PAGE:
I don’t think I can really do justice to the weirdness of this episode by trying too hard to write a blog post – so I won’t try too hard. It seems we’ve entered the final phase, and the story of the mysterious Count Lewis Yew Armied is being tied into the one that started the series, featuring the cult and it’s mind-altering drug. Nothing that happened then was coincidence – Fujiko was tied to the cult, and Lupin was there because he knew Fujiko would be. It’s an interesting thing in hindsight, rather elegantly structured – the entire cult was basically a setup for testing the drug by Glaucus Pharmaceuticals, of which Armied is the head.
There was an awful lot of weirdness here, not coincidentally very much in the mold of a psychedelic experience. We have references to Hegel, the Goddess Minerva, the ending of an age… And all this connected to the ghost city of Eulenspiegel (“Owl Mirror”) left abandoned by Glaucus after their experiments with the fear-inducing drug went wrong. The same experiments “created” Fujiko, supposedly, though it’s clear she wasn’t created so much as altered by the experiments of her father, Dr. Fritz Kaiser (Takaoka Binbin). She may, in fact, be the only thing that escaped Eulenspiegel – which would certainly explain why Count Armied is so anxious to get her back.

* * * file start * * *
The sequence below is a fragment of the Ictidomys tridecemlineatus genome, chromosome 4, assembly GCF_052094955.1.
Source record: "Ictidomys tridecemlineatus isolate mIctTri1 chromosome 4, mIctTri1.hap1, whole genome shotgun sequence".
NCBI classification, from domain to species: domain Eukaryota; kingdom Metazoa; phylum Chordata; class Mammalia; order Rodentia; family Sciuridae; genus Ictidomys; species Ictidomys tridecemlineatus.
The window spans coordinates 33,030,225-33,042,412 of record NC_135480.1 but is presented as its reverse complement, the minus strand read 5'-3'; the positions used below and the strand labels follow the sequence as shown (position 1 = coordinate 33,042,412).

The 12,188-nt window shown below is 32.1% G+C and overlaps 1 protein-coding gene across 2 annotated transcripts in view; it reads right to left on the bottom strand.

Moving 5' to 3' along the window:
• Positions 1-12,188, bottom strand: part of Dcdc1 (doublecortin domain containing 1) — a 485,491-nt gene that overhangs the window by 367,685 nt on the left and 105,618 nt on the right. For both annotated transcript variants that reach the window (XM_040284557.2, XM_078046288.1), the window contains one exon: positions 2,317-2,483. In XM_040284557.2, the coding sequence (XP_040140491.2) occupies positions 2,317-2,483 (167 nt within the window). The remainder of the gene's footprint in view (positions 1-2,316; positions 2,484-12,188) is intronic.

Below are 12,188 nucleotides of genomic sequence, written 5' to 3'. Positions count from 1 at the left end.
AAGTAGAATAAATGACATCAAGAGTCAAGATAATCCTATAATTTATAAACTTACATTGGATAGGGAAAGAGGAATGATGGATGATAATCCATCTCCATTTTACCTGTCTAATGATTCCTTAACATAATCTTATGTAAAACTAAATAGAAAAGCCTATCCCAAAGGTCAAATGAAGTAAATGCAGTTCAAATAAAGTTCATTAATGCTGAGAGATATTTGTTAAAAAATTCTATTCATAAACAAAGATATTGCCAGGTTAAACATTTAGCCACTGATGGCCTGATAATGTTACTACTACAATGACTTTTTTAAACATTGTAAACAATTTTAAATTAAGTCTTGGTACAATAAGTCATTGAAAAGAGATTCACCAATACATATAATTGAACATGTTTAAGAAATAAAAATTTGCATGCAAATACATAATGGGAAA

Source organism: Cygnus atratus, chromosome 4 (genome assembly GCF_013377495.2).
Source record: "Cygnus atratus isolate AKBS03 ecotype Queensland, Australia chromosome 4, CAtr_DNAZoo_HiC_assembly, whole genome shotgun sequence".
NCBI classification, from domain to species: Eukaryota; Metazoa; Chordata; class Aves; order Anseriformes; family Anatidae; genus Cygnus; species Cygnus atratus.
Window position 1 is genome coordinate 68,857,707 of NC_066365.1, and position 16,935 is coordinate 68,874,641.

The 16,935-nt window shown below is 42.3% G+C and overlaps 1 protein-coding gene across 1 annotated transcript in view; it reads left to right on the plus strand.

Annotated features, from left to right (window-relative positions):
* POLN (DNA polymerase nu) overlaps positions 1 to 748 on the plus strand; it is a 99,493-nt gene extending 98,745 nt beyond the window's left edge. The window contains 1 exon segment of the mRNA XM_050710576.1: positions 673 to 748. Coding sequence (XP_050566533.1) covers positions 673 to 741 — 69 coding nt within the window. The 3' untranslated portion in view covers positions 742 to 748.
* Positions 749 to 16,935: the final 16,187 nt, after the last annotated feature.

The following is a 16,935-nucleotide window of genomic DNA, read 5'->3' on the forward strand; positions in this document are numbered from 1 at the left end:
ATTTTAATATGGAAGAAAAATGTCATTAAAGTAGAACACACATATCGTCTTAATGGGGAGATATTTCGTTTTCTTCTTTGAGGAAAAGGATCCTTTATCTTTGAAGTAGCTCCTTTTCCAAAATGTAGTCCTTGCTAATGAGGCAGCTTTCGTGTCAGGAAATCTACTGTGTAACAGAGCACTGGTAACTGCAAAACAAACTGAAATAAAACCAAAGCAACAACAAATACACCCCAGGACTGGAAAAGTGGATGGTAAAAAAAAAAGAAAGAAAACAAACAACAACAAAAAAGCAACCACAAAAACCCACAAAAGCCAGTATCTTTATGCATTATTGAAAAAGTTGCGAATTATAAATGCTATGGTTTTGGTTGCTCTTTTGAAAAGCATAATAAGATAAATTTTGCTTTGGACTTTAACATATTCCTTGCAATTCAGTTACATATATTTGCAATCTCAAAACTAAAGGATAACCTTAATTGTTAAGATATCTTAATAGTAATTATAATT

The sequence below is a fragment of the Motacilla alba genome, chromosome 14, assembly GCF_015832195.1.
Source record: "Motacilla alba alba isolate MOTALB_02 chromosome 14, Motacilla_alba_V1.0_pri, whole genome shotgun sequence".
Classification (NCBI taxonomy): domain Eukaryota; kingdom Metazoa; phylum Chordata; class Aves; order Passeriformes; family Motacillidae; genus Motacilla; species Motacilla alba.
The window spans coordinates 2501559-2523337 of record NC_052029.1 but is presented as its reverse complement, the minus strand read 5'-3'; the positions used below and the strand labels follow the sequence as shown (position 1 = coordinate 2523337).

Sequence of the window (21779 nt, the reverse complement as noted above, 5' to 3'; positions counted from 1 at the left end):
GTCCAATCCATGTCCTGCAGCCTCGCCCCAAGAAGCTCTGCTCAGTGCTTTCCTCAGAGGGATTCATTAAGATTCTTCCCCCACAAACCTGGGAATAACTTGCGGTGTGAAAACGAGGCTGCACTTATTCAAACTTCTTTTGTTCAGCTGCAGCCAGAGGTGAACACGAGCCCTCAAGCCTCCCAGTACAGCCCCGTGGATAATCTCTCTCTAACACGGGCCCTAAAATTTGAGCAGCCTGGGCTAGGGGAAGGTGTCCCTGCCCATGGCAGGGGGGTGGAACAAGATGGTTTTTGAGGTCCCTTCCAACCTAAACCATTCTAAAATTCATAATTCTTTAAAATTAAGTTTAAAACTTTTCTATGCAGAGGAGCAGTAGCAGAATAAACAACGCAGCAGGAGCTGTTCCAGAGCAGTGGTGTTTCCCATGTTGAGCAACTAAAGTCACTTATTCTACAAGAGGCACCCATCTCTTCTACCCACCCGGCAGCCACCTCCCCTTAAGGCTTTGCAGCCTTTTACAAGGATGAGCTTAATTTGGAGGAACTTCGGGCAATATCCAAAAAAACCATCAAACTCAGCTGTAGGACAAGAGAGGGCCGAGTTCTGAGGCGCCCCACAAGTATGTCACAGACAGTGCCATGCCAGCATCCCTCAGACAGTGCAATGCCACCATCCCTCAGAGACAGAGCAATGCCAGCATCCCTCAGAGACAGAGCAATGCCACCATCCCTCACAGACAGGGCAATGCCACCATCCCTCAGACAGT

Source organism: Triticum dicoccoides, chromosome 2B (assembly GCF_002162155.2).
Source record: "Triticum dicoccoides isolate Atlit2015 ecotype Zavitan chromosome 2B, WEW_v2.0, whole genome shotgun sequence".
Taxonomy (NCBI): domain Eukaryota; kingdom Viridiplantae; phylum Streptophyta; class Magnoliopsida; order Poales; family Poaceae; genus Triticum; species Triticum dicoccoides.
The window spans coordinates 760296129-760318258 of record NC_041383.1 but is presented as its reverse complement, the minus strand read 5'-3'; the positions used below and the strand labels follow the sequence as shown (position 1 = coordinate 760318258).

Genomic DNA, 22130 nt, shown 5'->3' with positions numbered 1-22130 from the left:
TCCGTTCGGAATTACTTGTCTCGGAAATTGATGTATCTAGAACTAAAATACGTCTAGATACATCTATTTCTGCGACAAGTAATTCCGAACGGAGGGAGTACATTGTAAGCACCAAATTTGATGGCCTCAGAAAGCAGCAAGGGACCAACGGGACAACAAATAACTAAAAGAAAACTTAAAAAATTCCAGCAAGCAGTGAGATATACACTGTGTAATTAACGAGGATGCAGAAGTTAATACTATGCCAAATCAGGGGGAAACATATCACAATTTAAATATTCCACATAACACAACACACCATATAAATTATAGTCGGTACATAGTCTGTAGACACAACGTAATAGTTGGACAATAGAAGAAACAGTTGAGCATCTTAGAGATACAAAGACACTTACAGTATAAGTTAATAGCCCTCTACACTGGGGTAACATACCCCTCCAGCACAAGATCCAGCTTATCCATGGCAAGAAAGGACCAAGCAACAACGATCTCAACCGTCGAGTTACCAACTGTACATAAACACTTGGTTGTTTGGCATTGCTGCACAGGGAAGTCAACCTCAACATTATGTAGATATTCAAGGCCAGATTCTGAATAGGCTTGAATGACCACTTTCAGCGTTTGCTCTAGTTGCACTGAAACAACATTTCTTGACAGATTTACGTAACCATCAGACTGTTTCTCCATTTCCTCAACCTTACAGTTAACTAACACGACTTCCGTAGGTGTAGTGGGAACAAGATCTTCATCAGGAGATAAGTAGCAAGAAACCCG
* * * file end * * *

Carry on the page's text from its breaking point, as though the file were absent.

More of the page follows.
Except I’m not at all sure any of what we saw actually happened. It’s clear that Lupin was experiencing a series of hallucinations, and at least some of what he saw was likely true. But it’s hard to say just what – with Zenigata speaking with Lupin’s face at the end, it’s clear we’re still in a hallucinogenic dream of some sort. As is so often the case with this incarnation of Lupin, it might be best not to focus too hard on the specifics of plot and just enjoy the trip (pun intended) because it’s certainly a wild ride full of stunning and disturbing imagery. The owls, the butterflies, the dead Dr. Kaiser – who knows what’s real? I wouldn’t be surprised if the series never fully answers that question, so I’m not going to stress over it. Sometimes being disoriented by an anime is an enjoyable experience, and this is one of those times.